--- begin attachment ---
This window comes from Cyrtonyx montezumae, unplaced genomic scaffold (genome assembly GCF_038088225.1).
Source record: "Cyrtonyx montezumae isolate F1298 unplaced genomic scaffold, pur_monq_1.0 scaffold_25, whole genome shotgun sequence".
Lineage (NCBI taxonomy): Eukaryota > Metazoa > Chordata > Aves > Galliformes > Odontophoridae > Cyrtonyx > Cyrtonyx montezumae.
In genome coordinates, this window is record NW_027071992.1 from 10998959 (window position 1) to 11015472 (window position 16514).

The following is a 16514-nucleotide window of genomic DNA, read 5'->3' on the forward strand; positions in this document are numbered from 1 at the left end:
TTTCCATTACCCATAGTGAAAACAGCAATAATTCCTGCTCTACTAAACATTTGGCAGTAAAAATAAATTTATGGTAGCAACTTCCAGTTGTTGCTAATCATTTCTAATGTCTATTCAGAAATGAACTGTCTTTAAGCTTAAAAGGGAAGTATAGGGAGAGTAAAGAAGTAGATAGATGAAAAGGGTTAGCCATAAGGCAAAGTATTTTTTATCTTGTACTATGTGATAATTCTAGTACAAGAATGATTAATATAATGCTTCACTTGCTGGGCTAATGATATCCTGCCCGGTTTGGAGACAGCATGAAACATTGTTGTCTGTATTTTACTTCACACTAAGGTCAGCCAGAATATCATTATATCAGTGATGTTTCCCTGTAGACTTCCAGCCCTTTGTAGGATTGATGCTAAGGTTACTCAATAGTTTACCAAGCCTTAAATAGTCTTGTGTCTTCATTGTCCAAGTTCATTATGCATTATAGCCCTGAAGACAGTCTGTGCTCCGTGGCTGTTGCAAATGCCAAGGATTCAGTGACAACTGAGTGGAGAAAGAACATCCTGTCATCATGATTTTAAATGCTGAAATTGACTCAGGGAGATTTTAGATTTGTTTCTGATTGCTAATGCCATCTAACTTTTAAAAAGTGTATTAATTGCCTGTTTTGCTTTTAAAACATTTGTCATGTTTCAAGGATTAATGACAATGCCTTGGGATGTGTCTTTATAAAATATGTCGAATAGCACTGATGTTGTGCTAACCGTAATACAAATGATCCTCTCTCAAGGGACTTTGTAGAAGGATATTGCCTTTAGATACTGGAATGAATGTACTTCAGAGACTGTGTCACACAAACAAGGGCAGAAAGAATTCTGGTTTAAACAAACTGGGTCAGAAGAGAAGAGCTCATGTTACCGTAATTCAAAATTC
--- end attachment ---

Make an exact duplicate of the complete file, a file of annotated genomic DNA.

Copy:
This window comes from Cyrtonyx montezumae, unplaced genomic scaffold (genome assembly GCF_038088225.1).
Source record: "Cyrtonyx montezumae isolate F1298 unplaced genomic scaffold, pur_monq_1.0 scaffold_25, whole genome shotgun sequence".
Lineage (NCBI taxonomy): Eukaryota > Metazoa > Chordata > Aves > Galliformes > Odontophoridae > Cyrtonyx > Cyrtonyx montezumae.
In genome coordinates, this window is record NW_027071992.1 from 10998959 (window position 1) to 11015472 (window position 16514).

The following is a 16514-nucleotide window of genomic DNA, read 5'->3' on the forward strand; positions in this document are numbered from 1 at the left end:
TTTCCATTACCCATAGTGAAAACAGCAATAATTCCTGCTCTACTAAACATTTGGCAGTAAAAATAAATTTATGGTAGCAACTTCCAGTTGTTGCTAATCATTTCTAATGTCTATTCAGAAATGAACTGTCTTTAAGCTTAAAAGGGAAGTATAGGGAGAGTAAAGAAGTAGATAGATGAAAAGGGTTAGCCATAAGGCAAAGTATTTTTTATCTTGTACTATGTGATAATTCTAGTACAAGAATGATTAATATAATGCTTCACTTGCTGGGCTAATGATATCCTGCCCGGTTTGGAGACAGCATGAAACATTGTTGTCTGTATTTTACTTCACACTAAGGTCAGCCAGAATATCATTATATCAGTGATGTTTCCCTGTAGACTTCCAGCCCTTTGTAGGATTGATGCTAAGGTTACTCAATAGTTTACCAAGCCTTAAATAGTCTTGTGTCTTCATTGTCCAAGTTCATTATGCATTATAGCCCTGAAGACAGTCTGTGCTCCGTGGCTGTTGCAAATGCCAAGGATTCAGTGACAACTGAGTGGAGAAAGAACATCCTGTCATCATGATTTTAAATGCTGAAATTGACTCAGGGAGATTTTAGATTTGTTTCTGATTGCTAATGCCATCTAACTTTTAAAAAGTGTATTAATTGCCTGTTTTGCTTTTAAAACATTTGTCATGTTTCAAGGATTAATGACAATGCCTTGGGATGTGTCTTTATAAAATATGTCGAATAGCACTGATGTTGTGCTAACCGTAATACAAATGATCCTCTCTCAAGGGACTTTGTAGAAGGATATTGCCTTTAGATACTGGAATGAATGTACTTCAGAGACTGTGTCACACAAACAAGGGCAGAAAGAATTCTGGTTTAAACAAACTGGGTCAGAAGAGAAGAGCTCATGTTACCGTAATTCAAAATTC